Here are some illnesses and conditions that St. John’s wort has been used to treat:
bullet Depression. St. John’s wort reduces symptoms of depression in people with mild to moderate forms of the condition.
bullet Seasonal affective disorder. Used alone, St. John’s wort improves mood. Effects are even greater when the herb is used in combination with light therapy.
bullet Other mood problems. St. John’s wort helps reduce anxiety, listlessness, and feelings of worthlessness.
bullet Sleep problems. The herb relieves sleeplessness (insomnia) and the tendency to sleep too long (hypersomnia).
bullet HIV infection and AIDS. Research and patients’ experiences suggest St. John’s wort may improve the health of people infected with human immunodeficiency virus (HIV), the virus that causes AIDS.
bullet Wounds and burns. In forms that can be applied to the skin, St. John’s wort reduces pain and inflammation and promotes healing.
bullet Hemorrhoids. “Red oil,” a preparation made by steeping St. John’s wort flowers in oil, eases discomfort when applied to hemorrhoids.
St. John’s Wort – Plant Description
St. John’s wort is a shrubby plant with clusters of yellow flowers. The plant is often in full bloom around June 24, the day traditionally celebrated as the birthday of John the Baptist. Both the flowers and leaves are used as medicine.
What is St. John’s Wort Made Of?
The best-studied active components are hypericin and pseudohypericin, found in both the leaves and flowers. There has been recent research to suggest that these best-studied components may not be the most active in the plant, with significant debate ensuing within the industry. It also includes other components such as essential oils and flavonoids.
Available Forms of St. John’s wort
You can buy St. John’s wort in many forms: capsules, liquids, oil-based skin lotions, and teas. You can also buy chopped or powdered forms of the dried herb. Look for products that are standardized to contain 0.3% hypericin.
How to Take St. John’s Wort
When taken by mouth for depression and other mood problems, the usual dose is 300 to 500 mg at 0.3 percent, three times a day, with meals, for a minimum of four to six weeks. You can also make a tea by steeping 1 to 2 tsp. of dried St. John’s wort in a cup of boiling water for 10 minutes. Drink 1 to 2 cups a day for four to six weeks. But keep in mind that the dose you get when you make St. John’s wort tea may not be as consistent as what you get in capsules or other products.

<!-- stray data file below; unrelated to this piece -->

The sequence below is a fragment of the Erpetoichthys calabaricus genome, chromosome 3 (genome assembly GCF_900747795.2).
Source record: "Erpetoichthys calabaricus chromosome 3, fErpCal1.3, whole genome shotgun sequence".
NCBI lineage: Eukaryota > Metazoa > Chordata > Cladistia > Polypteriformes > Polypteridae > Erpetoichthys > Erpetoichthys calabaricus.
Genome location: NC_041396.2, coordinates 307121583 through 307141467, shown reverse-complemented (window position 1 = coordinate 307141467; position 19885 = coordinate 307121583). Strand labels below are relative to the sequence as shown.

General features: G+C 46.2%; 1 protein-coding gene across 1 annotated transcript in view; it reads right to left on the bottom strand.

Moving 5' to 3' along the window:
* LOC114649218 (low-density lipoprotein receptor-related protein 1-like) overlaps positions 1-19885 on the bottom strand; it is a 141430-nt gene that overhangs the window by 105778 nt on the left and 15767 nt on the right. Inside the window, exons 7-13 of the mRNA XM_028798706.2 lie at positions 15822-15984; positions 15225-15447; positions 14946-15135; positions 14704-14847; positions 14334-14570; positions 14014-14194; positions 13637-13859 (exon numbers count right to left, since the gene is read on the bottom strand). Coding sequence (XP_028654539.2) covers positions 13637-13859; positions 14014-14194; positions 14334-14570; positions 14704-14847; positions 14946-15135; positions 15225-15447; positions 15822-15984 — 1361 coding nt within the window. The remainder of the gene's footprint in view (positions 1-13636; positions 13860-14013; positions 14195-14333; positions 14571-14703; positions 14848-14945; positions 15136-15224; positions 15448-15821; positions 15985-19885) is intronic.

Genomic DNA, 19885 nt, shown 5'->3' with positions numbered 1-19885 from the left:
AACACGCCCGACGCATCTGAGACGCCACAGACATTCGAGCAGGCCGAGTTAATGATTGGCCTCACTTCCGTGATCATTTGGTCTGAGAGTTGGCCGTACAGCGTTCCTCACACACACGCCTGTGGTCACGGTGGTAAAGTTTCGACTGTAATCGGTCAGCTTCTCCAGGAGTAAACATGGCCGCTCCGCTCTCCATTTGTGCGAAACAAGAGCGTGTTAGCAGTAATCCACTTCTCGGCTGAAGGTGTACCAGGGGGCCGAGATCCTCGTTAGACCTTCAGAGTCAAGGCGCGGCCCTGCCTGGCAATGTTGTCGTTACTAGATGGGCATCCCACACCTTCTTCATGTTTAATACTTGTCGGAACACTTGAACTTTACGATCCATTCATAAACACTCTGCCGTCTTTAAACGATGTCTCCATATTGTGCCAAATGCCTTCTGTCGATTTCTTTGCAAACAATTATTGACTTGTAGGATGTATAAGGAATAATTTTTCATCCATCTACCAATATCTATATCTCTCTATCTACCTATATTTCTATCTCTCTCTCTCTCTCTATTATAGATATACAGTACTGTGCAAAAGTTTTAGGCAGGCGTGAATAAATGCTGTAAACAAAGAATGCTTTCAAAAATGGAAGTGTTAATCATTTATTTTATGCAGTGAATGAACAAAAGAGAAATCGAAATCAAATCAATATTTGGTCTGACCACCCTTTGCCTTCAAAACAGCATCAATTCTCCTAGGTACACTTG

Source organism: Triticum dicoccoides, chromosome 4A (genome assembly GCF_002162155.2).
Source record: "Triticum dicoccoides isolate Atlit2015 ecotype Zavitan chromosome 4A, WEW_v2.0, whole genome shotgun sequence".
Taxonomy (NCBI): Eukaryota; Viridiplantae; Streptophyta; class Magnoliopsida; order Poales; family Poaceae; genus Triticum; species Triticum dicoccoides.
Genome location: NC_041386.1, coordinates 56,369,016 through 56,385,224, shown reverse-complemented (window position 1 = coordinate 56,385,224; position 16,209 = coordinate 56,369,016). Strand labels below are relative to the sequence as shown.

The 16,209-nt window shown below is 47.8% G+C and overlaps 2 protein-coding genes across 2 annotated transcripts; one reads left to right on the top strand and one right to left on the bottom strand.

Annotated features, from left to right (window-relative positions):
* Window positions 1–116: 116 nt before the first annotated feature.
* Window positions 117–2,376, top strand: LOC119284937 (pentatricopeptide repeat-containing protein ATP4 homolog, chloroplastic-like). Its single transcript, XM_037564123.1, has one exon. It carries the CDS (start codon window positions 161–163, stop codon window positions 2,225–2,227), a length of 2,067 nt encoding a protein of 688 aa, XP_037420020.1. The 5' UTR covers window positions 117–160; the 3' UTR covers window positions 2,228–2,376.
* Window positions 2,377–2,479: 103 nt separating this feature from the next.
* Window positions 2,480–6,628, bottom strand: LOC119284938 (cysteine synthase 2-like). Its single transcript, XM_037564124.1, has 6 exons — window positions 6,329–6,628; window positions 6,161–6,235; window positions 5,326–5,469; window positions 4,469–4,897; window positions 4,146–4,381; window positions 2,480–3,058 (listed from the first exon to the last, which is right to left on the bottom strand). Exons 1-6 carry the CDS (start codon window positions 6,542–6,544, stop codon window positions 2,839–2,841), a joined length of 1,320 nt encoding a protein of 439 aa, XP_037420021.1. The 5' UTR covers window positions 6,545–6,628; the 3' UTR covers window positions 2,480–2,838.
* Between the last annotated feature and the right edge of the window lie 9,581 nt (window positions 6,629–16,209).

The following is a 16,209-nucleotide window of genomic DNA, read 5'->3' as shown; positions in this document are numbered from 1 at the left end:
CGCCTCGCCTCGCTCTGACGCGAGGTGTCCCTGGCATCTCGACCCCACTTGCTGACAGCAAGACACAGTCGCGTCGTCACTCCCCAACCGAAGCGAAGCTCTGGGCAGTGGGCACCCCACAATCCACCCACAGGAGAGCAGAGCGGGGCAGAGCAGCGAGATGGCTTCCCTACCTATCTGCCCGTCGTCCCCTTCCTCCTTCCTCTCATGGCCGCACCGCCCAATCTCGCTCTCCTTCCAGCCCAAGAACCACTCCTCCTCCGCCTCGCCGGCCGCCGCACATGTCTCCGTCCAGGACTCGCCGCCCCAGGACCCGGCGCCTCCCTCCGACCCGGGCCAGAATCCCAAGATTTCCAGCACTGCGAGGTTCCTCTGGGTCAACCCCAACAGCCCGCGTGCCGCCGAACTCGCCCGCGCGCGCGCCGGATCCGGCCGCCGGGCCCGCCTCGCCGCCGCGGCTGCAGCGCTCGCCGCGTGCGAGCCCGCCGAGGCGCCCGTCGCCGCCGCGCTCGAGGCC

For treating wounds, burns or hemorrhoids, use an oil-based preparation of St. John’s wort that you can rub onto your skin.
bullet Depression is a serious condition. If your depression is severe or if you feel like hurting yourself or someone else, see a health care professional before using St. John’s wort. There are some conditions that you should not try to treat yourself with herbs or other over-the-counter medicines. A health care professional can help you decide whether St. John’s wort is right for you.
bullet Do not take St. John’s wort if you are pregnant or breast-feeding.
bullet St. John’s wort may make your skin unusually sensitive to sunlight. Although this reaction is rare, you should be careful about sun exposure if you have fair skin or if you are taking St. John’s wort in large doses or over a long time. Use a sunscreen with a skin protection factor (SPF) of at least 15, and do not use sunlamps, tanning booths or tanning beds.
Side effects of St. John’s wort are usually mild and may include:
- Abdominal pain, bloating, constipation
- Nausea, vomiting
- Dry mouth
- Itching, hives, skin rash
- Sleep problems
- Elevated blood pressure
- Unusual tiredness
Possible Interactions with St. John’s Wort
Using St. John’s wort with antiviral agents like indinavir and other protease inhibitors is not recommended. There is the possibility of an interaction between this herb and these medications that could undermine the effectiveness of the antiviral medications.
St. John’s wort may interact with antidepressant medication that are used to treat depression or other mood disorders. Therefore, do not take this herb with any such medications.
You should not take St. John’s wort if you are taking the heart medication digoxin because of the potentially dangerous interaction between this herb and this medication.
You should not take this herb with immunosuppressive medications like cyclosporin because it may reduce the effectiveness of these medications.
There have also been reports of bleeding in women taking St. John’s wort with birth control medications. The interaction between St. John’s wort and birth control medications may result in decreased effectiveness of these medications.
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